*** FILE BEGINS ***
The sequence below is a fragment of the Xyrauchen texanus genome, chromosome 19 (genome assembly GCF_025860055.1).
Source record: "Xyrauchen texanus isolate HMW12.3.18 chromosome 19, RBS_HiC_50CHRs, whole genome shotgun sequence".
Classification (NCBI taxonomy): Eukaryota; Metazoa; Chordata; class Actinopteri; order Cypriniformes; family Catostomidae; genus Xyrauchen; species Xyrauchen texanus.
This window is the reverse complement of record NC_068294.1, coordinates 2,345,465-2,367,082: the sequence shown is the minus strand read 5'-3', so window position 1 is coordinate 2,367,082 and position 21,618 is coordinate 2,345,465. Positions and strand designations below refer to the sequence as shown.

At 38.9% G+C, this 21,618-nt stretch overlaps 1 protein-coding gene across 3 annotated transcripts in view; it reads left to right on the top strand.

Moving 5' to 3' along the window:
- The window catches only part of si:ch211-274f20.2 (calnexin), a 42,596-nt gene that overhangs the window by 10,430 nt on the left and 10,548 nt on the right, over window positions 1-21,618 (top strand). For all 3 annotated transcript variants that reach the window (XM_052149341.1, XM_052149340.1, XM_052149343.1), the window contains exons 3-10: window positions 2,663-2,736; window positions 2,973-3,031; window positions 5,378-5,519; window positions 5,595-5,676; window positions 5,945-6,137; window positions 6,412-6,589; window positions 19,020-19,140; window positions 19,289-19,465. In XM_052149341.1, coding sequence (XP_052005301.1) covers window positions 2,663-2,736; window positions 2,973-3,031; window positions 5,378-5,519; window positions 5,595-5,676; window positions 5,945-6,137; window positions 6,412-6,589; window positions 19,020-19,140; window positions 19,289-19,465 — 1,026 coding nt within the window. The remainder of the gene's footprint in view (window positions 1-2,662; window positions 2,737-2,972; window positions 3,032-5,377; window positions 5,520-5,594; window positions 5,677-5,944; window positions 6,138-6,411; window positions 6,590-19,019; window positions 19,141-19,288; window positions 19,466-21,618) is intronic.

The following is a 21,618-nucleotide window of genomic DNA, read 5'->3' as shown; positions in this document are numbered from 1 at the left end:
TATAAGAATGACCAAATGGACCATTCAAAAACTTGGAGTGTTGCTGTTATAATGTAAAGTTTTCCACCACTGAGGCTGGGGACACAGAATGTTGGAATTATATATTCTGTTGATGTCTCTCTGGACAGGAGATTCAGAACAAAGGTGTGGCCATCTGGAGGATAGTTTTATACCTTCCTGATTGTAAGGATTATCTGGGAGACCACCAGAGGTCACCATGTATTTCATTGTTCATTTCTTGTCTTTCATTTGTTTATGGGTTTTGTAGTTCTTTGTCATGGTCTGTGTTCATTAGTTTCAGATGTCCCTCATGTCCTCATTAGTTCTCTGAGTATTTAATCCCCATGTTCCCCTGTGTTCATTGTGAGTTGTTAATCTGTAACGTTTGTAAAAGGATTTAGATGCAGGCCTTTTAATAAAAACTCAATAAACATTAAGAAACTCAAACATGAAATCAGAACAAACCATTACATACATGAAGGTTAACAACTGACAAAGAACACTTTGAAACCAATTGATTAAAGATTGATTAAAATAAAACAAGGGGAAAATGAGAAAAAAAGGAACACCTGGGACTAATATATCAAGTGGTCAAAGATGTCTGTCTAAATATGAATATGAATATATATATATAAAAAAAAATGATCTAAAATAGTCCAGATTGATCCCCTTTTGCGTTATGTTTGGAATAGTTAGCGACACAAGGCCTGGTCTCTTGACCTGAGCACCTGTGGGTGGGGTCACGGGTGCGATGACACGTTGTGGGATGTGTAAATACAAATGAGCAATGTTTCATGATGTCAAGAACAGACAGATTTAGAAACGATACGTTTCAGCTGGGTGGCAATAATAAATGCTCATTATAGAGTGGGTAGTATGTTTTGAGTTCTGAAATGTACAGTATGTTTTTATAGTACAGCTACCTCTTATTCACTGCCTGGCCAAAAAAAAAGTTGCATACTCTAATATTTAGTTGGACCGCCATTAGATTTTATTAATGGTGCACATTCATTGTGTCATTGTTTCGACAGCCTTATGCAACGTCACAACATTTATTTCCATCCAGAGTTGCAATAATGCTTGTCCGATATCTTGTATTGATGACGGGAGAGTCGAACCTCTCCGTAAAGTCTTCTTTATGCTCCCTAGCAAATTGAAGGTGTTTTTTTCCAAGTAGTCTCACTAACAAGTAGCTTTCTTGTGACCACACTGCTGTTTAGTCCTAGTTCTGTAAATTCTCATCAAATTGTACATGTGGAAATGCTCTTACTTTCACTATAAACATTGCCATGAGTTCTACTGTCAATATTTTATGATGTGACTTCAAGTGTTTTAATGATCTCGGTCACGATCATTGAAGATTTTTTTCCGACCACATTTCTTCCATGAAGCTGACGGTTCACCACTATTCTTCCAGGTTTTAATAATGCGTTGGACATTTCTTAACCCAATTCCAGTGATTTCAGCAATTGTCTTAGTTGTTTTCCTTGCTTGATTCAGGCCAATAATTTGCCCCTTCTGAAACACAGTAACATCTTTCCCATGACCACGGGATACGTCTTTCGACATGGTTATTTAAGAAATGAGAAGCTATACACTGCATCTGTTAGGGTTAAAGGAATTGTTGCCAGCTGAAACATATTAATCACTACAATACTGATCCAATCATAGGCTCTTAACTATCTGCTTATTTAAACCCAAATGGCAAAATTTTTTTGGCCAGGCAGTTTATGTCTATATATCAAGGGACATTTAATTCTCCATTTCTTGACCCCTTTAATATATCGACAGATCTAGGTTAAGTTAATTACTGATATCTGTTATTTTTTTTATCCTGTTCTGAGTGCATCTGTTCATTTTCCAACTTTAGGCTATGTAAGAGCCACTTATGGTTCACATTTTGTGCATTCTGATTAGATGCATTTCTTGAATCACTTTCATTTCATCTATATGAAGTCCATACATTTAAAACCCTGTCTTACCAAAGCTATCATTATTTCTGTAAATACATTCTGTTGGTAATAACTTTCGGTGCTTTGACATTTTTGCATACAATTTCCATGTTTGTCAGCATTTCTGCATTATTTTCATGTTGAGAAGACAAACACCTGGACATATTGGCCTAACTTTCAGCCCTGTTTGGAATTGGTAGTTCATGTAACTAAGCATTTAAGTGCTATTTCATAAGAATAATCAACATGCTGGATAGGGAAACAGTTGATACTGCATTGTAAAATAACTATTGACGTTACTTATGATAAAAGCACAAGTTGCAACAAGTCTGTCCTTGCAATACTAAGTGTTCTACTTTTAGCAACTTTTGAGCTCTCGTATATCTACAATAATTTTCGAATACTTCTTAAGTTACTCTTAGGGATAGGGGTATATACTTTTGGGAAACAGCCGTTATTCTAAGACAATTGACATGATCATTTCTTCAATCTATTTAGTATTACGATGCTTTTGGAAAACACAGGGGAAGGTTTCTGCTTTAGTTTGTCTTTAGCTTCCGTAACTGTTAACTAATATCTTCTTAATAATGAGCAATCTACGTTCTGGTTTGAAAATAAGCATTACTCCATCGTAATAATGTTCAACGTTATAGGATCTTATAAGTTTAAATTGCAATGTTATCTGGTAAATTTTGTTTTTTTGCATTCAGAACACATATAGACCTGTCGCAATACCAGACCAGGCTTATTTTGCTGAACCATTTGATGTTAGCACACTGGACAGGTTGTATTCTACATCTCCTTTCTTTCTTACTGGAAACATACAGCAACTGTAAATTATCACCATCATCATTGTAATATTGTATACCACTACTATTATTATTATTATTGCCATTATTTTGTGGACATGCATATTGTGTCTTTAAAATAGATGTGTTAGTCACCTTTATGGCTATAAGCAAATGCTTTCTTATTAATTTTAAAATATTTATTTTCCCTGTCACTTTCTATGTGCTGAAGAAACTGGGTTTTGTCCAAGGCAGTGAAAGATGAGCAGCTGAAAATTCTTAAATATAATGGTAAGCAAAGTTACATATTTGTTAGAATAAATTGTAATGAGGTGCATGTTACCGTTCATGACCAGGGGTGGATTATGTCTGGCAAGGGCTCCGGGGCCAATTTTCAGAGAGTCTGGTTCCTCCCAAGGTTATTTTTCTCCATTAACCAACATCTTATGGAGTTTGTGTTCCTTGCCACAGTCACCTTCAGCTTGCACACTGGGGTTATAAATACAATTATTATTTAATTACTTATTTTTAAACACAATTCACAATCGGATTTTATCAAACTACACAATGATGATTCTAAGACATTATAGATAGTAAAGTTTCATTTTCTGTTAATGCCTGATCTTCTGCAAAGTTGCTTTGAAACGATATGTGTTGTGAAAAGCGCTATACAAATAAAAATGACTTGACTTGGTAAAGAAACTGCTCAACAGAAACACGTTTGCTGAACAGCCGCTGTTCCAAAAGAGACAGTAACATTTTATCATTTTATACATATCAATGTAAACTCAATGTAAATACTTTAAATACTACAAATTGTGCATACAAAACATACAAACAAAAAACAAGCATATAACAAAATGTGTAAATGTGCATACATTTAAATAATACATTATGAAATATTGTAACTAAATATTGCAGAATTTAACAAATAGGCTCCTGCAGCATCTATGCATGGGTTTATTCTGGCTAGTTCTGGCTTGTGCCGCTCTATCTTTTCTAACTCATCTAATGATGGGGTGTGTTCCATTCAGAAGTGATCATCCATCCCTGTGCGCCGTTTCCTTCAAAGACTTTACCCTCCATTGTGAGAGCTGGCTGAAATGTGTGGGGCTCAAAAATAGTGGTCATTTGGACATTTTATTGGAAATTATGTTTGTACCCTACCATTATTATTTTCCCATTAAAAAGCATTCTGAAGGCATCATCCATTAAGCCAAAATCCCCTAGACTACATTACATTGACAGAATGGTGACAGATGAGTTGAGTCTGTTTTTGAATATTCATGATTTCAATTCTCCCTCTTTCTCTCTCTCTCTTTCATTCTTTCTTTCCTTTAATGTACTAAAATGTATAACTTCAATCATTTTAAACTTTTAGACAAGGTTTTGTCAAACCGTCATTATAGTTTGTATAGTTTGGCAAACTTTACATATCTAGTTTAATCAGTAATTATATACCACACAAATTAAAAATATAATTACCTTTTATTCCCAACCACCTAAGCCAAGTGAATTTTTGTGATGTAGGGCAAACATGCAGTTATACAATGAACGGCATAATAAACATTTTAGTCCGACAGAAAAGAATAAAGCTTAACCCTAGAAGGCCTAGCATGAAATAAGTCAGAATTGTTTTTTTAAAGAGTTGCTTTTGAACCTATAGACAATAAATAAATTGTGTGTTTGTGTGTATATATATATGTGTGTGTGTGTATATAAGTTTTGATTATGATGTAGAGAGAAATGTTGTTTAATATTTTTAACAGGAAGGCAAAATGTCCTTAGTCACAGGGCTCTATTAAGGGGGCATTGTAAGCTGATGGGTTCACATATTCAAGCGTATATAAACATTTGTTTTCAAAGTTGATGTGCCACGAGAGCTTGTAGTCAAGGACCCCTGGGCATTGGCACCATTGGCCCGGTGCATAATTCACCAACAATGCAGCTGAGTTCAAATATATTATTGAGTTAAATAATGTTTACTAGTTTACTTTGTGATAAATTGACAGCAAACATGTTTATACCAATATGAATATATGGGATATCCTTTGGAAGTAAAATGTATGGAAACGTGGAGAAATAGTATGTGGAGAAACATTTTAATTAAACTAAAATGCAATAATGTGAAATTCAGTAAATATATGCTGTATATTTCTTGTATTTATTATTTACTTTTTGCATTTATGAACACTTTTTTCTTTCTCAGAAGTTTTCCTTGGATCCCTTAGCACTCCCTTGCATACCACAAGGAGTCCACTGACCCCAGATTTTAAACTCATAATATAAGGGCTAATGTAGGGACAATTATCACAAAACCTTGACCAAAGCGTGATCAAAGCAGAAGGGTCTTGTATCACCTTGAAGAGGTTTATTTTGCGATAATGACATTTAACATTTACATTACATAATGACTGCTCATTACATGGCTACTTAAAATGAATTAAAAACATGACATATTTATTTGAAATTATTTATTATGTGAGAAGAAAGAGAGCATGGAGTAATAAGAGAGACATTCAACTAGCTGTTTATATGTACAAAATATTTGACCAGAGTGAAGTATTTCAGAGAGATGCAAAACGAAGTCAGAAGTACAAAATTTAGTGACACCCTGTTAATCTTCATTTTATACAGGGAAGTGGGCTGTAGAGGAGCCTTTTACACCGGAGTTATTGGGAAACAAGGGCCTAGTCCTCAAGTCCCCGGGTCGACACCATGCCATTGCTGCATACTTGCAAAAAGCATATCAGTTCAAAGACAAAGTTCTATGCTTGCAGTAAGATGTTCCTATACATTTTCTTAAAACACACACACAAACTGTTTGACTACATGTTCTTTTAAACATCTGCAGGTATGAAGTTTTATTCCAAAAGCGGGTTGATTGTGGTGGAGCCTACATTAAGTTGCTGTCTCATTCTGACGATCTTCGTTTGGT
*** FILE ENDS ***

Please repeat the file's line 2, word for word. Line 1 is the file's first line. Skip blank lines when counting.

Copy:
Source record: "Xyrauchen texanus isolate HMW12.3.18 chromosome 19, RBS_HiC_50CHRs, whole genome shotgun sequence".